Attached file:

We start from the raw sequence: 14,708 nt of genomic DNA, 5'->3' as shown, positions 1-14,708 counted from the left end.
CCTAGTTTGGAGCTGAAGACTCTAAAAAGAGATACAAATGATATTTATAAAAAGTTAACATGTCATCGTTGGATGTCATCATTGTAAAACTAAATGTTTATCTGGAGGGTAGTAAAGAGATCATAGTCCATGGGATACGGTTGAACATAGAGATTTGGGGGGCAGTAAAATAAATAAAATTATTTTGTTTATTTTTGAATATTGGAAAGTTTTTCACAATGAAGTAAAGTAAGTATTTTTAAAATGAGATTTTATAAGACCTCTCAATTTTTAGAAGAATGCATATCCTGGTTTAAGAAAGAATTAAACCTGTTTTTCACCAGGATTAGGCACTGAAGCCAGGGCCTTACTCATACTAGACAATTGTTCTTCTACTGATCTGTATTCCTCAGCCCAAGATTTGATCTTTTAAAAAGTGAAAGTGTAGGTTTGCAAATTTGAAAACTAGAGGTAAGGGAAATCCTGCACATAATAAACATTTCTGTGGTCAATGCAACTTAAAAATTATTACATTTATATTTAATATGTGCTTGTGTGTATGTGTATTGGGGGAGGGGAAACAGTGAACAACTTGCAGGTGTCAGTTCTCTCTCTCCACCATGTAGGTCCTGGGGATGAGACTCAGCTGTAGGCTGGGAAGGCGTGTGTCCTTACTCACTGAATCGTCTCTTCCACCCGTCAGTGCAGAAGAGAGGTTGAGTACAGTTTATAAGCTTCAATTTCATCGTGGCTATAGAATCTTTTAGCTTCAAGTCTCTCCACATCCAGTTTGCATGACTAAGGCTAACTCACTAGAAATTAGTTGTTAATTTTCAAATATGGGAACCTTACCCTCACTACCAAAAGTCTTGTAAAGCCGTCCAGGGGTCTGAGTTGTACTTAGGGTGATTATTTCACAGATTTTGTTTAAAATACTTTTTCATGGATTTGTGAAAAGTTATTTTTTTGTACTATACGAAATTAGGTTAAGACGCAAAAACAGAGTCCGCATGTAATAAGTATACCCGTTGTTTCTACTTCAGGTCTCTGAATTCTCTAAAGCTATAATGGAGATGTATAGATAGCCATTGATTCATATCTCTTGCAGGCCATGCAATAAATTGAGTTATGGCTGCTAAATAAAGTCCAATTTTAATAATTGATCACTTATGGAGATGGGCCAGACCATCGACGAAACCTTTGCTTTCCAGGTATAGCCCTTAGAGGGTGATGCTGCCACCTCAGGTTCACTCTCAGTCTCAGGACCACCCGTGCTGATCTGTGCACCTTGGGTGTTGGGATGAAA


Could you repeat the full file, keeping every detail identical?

We start from the raw sequence: 14,708 nt of genomic DNA, 5'->3' as shown, positions 1-14,708 counted from the left end.
CCTAGTTTGGAGCTGAAGACTCTAAAAAGAGATACAAATGATATTTATAAAAAGTTAACATGTCATCGTTGGATGTCATCATTGTAAAACTAAATGTTTATCTGGAGGGTAGTAAAGAGATCATAGTCCATGGGATACGGTTGAACATAGAGATTTGGGGGGCAGTAAAATAAATAAAATTATTTTGTTTATTTTTGAATATTGGAAAGTTTTTCACAATGAAGTAAAGTAAGTATTTTTAAAATGAGATTTTATAAGACCTCTCAATTTTTAGAAGAATGCATATCCTGGTTTAAGAAAGAATTAAACCTGTTTTTCACCAGGATTAGGCACTGAAGCCAGGGCCTTACTCATACTAGACAATTGTTCTTCTACTGATCTGTATTCCTCAGCCCAAGATTTGATCTTTTAAAAAGTGAAAGTGTAGGTTTGCAAATTTGAAAACTAGAGGTAAGGGAAATCCTGCACATAATAAACATTTCTGTGGTCAATGCAACTTAAAAATTATTACATTTATATTTAATATGTGCTTGTGTGTATGTGTATTGGGGGAGGGGAAACAGTGAACAACTTGCAGGTGTCAGTTCTCTCTCTCCACCATGTAGGTCCTGGGGATGAGACTCAGCTGTAGGCTGGGAAGGCGTGTGTCCTTACTCACTGAATCGTCTCTTCCACCCGTCAGTGCAGAAGAGAGGTTGAGTACAGTTTATAAGCTTCAATTTCATCGTGGCTATAGAATCTTTTAGCTTCAAGTCTCTCCACATCCAGTTTGCATGACTAAGGCTAACTCACTAGAAATTAGTTGTTAATTTTCAAATATGGGAACCTTACCCTCACTACCAAAAGTCTTGTAAAGCCGTCCAGGGGTCTGAGTTGTACTTAGGGTGATTATTTCACAGATTTTGTTTAAAATACTTTTTCATGGATTTGTGAAAAGTTATTTTTTTGTACTATACGAAATTAGGTTAAGACGCAAAAACAGAGTCCGCATGTAATAAGTATACCCGTTGTTTCTACTTCAGGTCTCTGAATTCTCTAAAGCTATAATGGAGATGTATAGATAGCCATTGATTCATATCTCTTGCAGGCCATGCAATAAATTGAGTTATGGCTGCTAAATAAAGTCCAATTTTAATAATTGATCACTTATGGAGATGGGCCAGACCATCGACGAAACCTTTGCTTTCCAGGTATAGCCCTTAGAGGGTGATGCTGCCACCTCAGGTTCACTCTCAGTCTCAGGACCACCCGTGCTGATCTGTGCACCTTGGGTGTTGGGATGAAA